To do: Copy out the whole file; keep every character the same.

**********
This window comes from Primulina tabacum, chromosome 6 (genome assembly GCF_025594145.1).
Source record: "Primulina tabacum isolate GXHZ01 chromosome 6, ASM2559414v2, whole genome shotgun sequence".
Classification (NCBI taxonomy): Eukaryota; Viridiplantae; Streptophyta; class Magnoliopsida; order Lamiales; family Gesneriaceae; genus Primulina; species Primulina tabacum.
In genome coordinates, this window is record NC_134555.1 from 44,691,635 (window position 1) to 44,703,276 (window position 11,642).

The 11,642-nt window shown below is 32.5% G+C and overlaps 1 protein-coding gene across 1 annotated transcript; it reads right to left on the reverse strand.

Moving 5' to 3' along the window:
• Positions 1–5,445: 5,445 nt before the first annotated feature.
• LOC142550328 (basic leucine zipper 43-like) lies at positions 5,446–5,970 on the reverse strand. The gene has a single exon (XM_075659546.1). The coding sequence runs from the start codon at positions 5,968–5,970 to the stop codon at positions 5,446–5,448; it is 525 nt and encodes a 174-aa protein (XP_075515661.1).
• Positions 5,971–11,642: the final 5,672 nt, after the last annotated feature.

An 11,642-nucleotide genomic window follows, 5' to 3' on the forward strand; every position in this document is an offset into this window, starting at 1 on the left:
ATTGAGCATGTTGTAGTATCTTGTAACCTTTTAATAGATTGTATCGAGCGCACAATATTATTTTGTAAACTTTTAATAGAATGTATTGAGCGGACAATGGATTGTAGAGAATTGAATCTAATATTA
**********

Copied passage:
This window comes from Primulina tabacum, chromosome 6 (genome assembly GCF_025594145.1).
Source record: "Primulina tabacum isolate GXHZ01 chromosome 6, ASM2559414v2, whole genome shotgun sequence".
Classification (NCBI taxonomy): Eukaryota; Viridiplantae; Streptophyta; class Magnoliopsida; order Lamiales; family Gesneriaceae; genus Primulina; species Primulina tabacum.
In genome coordinates, this window is record NC_134555.1 from 44,691,635 (window position 1) to 44,703,276 (window position 11,642).

The 11,642-nt window shown below is 32.5% G+C and overlaps 1 protein-coding gene across 1 annotated transcript; it reads right to left on the reverse strand.

Moving 5' to 3' along the window:
• Positions 1–5,445: 5,445 nt before the first annotated feature.
• LOC142550328 (basic leucine zipper 43-like) lies at positions 5,446–5,970 on the reverse strand. The gene has a single exon (XM_075659546.1). The coding sequence runs from the start codon at positions 5,968–5,970 to the stop codon at positions 5,446–5,448; it is 525 nt and encodes a 174-aa protein (XP_075515661.1).
• Positions 5,971–11,642: the final 5,672 nt, after the last annotated feature.

An 11,642-nucleotide genomic window follows, 5' to 3' on the forward strand; every position in this document is an offset into this window, starting at 1 on the left:
ATTGAGCATGTTGTAGTATCTTGTAACCTTTTAATAGATTGTATCGAGCGCACAATATTATTTTGTAAACTTTTAATAGAATGTATTGAGCGGACAATGGATTGTAGAGAATTGAATCTAATATTA